• 40. Wang, Yuan-Kai Electronic Engineering Department, Fu Jen University 40 Approximate Inference (1/2) • MCMC algorithm uses sampling theorem • To approximate posterior distributions P(V) by random number generation • The key idea of MCMC is to simulate the sampling process as a Markov chain • Definition • A sample vector v of V • A proposal distribution q(v*|v(t-1)) to generate v* • An acceptance distribution α to accept v* as v(t)  p(v*)q(v (t −1) | v*)  α (v ( t −1)  p(v (t −1) )q (v* | v (t −1) )  , v*) = min1,   
  • 41. Wang, Yuan-Kai Electronic Engineering Department, Fu Jen University 41 Approximate Inference (2/2) • MCMC will generate a Markov chain (v(0), v(1), ..., v(k), ...), as the transition probabilities from v(t-1) to v(t) – Depends only on v(t-1) – But not (v(0), v(1), ..., v(t-2)) • The chain approaches its stationary distribution – Samples from the vector (v(k+1), ..., v(k+n)) are samples from P(V) • However, if V is in high dimensions, MCMC is not easy to converge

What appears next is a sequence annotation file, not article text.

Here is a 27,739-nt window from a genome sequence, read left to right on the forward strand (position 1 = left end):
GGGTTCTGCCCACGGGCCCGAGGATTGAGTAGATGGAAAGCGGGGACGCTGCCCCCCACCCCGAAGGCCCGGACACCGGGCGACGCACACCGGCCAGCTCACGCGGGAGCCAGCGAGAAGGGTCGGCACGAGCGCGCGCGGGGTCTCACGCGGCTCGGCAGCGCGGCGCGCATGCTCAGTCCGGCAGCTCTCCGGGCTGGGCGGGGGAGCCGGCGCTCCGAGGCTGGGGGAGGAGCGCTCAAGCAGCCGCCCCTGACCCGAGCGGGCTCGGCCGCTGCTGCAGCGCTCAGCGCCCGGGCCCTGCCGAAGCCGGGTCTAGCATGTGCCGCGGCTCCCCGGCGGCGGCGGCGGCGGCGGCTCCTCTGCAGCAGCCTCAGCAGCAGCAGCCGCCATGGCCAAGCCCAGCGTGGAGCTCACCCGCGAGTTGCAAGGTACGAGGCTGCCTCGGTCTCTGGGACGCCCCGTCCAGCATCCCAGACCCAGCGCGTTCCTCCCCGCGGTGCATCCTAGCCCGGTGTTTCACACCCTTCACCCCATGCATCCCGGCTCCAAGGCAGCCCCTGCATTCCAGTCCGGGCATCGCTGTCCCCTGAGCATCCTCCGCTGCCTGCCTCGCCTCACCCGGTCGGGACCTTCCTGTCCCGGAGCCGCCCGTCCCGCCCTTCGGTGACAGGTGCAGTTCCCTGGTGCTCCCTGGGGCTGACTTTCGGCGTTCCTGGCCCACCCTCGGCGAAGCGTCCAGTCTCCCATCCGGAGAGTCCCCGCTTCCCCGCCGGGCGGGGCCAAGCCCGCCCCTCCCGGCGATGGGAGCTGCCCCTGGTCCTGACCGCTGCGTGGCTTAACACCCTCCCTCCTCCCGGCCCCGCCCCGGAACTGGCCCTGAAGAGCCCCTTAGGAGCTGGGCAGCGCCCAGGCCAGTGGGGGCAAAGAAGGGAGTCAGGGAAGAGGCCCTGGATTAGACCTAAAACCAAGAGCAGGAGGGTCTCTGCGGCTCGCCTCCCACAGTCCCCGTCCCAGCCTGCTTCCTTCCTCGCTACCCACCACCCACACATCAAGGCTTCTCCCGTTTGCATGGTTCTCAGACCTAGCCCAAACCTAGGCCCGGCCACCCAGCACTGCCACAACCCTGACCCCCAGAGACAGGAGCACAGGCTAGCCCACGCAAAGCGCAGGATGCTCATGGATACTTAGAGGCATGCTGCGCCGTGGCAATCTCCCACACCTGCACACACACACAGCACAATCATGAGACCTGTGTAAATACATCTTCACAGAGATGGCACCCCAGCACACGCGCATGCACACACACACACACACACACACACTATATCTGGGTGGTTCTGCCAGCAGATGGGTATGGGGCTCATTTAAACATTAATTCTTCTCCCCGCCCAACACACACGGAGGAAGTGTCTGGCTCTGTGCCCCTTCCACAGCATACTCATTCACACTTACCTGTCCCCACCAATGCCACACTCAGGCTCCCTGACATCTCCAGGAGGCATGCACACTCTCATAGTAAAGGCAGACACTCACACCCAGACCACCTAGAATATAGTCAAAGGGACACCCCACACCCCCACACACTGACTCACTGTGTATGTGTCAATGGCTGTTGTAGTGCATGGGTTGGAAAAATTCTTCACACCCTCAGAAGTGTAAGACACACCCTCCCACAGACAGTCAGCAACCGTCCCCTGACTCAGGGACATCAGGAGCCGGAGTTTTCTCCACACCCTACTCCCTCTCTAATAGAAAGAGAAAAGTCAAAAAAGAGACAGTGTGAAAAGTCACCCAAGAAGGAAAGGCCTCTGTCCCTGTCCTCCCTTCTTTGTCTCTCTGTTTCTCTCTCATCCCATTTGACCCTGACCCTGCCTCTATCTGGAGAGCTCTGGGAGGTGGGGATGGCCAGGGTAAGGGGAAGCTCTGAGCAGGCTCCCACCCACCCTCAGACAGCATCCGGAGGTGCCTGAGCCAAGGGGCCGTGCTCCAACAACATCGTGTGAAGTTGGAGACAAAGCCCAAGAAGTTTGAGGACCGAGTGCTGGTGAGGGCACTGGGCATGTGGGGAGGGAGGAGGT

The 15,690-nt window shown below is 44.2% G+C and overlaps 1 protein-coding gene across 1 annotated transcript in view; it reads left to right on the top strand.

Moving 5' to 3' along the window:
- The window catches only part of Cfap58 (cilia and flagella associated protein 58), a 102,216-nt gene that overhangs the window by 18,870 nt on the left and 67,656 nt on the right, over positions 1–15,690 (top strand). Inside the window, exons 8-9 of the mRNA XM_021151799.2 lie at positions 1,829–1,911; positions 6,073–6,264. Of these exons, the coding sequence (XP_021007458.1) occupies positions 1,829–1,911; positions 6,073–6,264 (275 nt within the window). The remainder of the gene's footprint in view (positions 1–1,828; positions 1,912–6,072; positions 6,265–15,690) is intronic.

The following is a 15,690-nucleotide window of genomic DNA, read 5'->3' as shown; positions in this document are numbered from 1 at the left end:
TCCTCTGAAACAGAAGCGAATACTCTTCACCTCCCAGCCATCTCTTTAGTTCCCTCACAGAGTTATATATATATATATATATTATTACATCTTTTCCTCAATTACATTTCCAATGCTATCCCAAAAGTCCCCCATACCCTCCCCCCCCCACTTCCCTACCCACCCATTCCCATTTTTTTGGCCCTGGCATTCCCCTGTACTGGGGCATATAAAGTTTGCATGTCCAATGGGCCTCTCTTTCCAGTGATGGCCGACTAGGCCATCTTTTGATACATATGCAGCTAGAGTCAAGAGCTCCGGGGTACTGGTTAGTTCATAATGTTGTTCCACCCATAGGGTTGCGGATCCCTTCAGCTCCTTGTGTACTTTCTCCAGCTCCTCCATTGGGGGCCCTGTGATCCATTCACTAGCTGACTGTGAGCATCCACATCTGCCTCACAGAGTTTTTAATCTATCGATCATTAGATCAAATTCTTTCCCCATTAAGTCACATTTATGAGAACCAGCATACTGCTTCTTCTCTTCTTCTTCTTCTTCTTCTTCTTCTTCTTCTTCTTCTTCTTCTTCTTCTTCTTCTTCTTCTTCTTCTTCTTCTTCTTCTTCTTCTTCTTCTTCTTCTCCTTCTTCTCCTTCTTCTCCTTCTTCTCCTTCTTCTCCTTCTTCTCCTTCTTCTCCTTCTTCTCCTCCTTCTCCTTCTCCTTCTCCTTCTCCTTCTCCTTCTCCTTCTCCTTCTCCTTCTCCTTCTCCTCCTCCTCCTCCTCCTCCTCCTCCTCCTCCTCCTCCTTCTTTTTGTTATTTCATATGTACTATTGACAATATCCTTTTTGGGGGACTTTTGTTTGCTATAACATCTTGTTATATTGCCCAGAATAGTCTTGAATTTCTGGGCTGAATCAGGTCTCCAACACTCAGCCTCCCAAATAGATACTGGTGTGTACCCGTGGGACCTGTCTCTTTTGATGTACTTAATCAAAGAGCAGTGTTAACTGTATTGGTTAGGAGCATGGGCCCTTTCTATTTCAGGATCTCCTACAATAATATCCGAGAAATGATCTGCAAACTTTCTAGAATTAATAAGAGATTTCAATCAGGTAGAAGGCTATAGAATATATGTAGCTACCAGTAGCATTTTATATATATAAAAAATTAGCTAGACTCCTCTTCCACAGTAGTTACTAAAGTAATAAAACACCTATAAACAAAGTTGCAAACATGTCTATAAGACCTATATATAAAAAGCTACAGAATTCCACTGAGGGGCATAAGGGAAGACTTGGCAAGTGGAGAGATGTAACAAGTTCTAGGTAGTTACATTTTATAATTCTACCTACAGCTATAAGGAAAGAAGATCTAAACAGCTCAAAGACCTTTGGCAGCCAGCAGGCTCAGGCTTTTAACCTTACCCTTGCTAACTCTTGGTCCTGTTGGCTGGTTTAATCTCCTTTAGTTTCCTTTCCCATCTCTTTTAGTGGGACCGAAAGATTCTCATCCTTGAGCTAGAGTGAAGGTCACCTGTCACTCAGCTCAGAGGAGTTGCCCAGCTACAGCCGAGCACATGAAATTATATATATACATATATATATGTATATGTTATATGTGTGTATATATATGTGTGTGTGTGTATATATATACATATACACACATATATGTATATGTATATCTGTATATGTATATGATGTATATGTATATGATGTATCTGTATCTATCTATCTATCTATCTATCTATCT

• 42. Wang, Yuan-Kai Electronic Engineering Department, Fu Jen University 42 Annealed Gibbs Sampling (1/4) • Gibbs sampling method – Formally proposed by Geman&Geman in 1984 for Markov Random Field (MRF) – Here the sampler is revised for the proposed two-stage Bayesian network – The basic idea • Sampling uni-variate conditional distributions • That is, Markov chain of (v(0), v(1), ..., v(k), ...) is achieved by only changing one variable of v